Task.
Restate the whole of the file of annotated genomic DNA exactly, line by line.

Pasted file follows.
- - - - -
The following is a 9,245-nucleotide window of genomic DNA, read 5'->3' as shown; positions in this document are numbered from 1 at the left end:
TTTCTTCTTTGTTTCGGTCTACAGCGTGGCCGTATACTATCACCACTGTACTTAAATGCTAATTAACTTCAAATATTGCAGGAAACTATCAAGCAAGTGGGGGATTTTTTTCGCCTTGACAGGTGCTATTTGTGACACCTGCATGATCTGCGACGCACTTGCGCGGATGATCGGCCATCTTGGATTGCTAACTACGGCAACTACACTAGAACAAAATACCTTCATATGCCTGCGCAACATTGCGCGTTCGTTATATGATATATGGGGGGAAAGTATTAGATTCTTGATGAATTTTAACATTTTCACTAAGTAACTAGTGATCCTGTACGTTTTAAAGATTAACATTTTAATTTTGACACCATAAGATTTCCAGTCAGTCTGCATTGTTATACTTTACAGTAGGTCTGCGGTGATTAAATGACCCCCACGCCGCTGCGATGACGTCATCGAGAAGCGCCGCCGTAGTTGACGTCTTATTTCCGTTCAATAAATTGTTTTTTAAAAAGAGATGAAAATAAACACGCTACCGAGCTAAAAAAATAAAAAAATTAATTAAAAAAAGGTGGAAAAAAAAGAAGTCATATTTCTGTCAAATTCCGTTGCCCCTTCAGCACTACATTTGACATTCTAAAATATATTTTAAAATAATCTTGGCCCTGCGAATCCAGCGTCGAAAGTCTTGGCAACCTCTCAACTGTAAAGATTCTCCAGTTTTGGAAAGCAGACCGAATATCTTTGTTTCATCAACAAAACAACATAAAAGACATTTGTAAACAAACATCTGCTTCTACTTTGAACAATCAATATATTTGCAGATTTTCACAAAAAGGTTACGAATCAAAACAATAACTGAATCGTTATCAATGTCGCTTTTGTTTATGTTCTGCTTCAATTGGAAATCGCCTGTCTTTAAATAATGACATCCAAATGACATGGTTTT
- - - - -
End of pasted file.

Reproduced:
The following is a 9,245-nucleotide window of genomic DNA, read 5'->3' as shown; positions in this document are numbered from 1 at the left end:
TTTCTTCTTTGTTTCGGTCTACAGCGTGGCCGTATACTATCACCACTGTACTTAAATGCTAATTAACTTCAAATATTGCAGGAAACTATCAAGCAAGTGGGGGATTTTTTTCGCCTTGACAGGTGCTATTTGTGACACCTGCATGATCTGCGACGCACTTGCGCGGATGATCGGCCATCTTGGATTGCTAACTACGGCAACTACACTAGAACAAAATACCTTCATATGCCTGCGCAACATTGCGCGTTCGTTATATGATATATGGGGGGAAAGTATTAGATTCTTGATGAATTTTAACATTTTCACTAAGTAACTAGTGATCCTGTACGTTTTAAAGATTAACATTTTAATTTTGACACCATAAGATTTCCAGTCAGTCTGCATTGTTATACTTTACAGTAGGTCTGCGGTGATTAAATGACCCCCACGCCGCTGCGATGACGTCATCGAGAAGCGCCGCCGTAGTTGACGTCTTATTTCCGTTCAATAAATTGTTTTTTAAAAAGAGATGAAAATAAACACGCTACCGAGCTAAAAAAATAAAAAAATTAATTAAAAAAAGGTGGAAAAAAAAGAAGTCATATTTCTGTCAAATTCCGTTGCCCCTTCAGCACTACATTTGACATTCTAAAATATATTTTAAAATAATCTTGGCCCTGCGAATCCAGCGTCGAAAGTCTTGGCAACCTCTCAACTGTAAAGATTCTCCAGTTTTGGAAAGCAGACCGAATATCTTTGTTTCATCAACAAAACAACATAAAAGACATTTGTAAACAAACATCTGCTTCTACTTTGAACAATCAATATATTTGCAGATTTTCACAAAAAGGTTACGAATCAAAACAATAACTGAATCGTTATCAATGTCGCTTTTGTTTATGTTCTGCTTCAATTGGAAATCGCCTGTCTTTAAATAATGACATCCAAATGACATGGTTTT